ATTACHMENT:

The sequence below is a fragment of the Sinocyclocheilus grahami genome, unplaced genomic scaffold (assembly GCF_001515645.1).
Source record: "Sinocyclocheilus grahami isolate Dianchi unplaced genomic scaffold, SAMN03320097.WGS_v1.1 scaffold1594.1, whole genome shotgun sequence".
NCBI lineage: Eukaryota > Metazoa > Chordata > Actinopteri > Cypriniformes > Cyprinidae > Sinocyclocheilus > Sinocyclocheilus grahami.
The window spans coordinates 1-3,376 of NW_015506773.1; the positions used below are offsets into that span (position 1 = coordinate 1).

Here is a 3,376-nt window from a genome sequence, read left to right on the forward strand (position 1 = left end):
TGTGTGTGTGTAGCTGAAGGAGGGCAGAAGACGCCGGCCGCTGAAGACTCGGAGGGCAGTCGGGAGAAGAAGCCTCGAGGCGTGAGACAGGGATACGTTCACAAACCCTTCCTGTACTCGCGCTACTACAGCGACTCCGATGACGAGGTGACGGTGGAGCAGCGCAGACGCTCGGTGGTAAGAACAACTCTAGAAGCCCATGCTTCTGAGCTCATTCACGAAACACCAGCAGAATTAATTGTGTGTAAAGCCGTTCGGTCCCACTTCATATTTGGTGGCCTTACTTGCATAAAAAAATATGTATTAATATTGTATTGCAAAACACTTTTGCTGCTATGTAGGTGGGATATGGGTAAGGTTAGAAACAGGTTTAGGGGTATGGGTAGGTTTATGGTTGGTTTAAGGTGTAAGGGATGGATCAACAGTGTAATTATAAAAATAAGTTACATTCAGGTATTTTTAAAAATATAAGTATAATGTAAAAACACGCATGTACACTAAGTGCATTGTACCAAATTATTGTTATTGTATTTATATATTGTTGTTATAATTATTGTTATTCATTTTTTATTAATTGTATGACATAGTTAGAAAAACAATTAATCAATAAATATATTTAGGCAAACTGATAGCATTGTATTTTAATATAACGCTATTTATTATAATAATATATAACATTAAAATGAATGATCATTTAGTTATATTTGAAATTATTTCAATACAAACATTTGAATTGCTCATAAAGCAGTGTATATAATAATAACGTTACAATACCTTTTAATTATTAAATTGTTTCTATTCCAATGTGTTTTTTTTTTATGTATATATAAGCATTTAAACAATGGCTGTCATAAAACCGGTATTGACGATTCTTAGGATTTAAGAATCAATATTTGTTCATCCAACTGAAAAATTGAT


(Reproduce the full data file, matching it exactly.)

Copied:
The sequence below is a fragment of the Sinocyclocheilus grahami genome, unplaced genomic scaffold (assembly GCF_001515645.1).
Source record: "Sinocyclocheilus grahami isolate Dianchi unplaced genomic scaffold, SAMN03320097.WGS_v1.1 scaffold1594.1, whole genome shotgun sequence".
NCBI lineage: Eukaryota > Metazoa > Chordata > Actinopteri > Cypriniformes > Cyprinidae > Sinocyclocheilus > Sinocyclocheilus grahami.
The window spans coordinates 1-3,376 of NW_015506773.1; the positions used below are offsets into that span (position 1 = coordinate 1).

Here is a 3,376-nt window from a genome sequence, read left to right on the forward strand (position 1 = left end):
TGTGTGTGTGTAGCTGAAGGAGGGCAGAAGACGCCGGCCGCTGAAGACTCGGAGGGCAGTCGGGAGAAGAAGCCTCGAGGCGTGAGACAGGGATACGTTCACAAACCCTTCCTGTACTCGCGCTACTACAGCGACTCCGATGACGAGGTGACGGTGGAGCAGCGCAGACGCTCGGTGGTAAGAACAACTCTAGAAGCCCATGCTTCTGAGCTCATTCACGAAACACCAGCAGAATTAATTGTGTGTAAAGCCGTTCGGTCCCACTTCATATTTGGTGGCCTTACTTGCATAAAAAAATATGTATTAATATTGTATTGCAAAACACTTTTGCTGCTATGTAGGTGGGATATGGGTAAGGTTAGAAACAGGTTTAGGGGTATGGGTAGGTTTATGGTTGGTTTAAGGTGTAAGGGATGGATCAACAGTGTAATTATAAAAATAAGTTACATTCAGGTATTTTTAAAAATATAAGTATAATGTAAAAACACGCATGTACACTAAGTGCATTGTACCAAATTATTGTTATTGTATTTATATATTGTTGTTATAATTATTGTTATTCATTTTTTATTAATTGTATGACATAGTTAGAAAAACAATTAATCAATAAATATATTTAGGCAAACTGATAGCATTGTATTTTAATATAACGCTATTTATTATAATAATATATAACATTAAAATGAATGATCATTTAGTTATATTTGAAATTATTTCAATACAAACATTTGAATTGCTCATAAAGCAGTGTATATAATAATAACGTTACAATACCTTTTAATTATTAAATTGTTTCTATTCCAATGTGTTTTTTTTTTATGTATATATAAGCATTTAAACAATGGCTGTCATAAAACCGGTATTGACGATTCTTAGGATTTAAGAATCAATATTTGTTCATCCAACTGAAAAATTGAT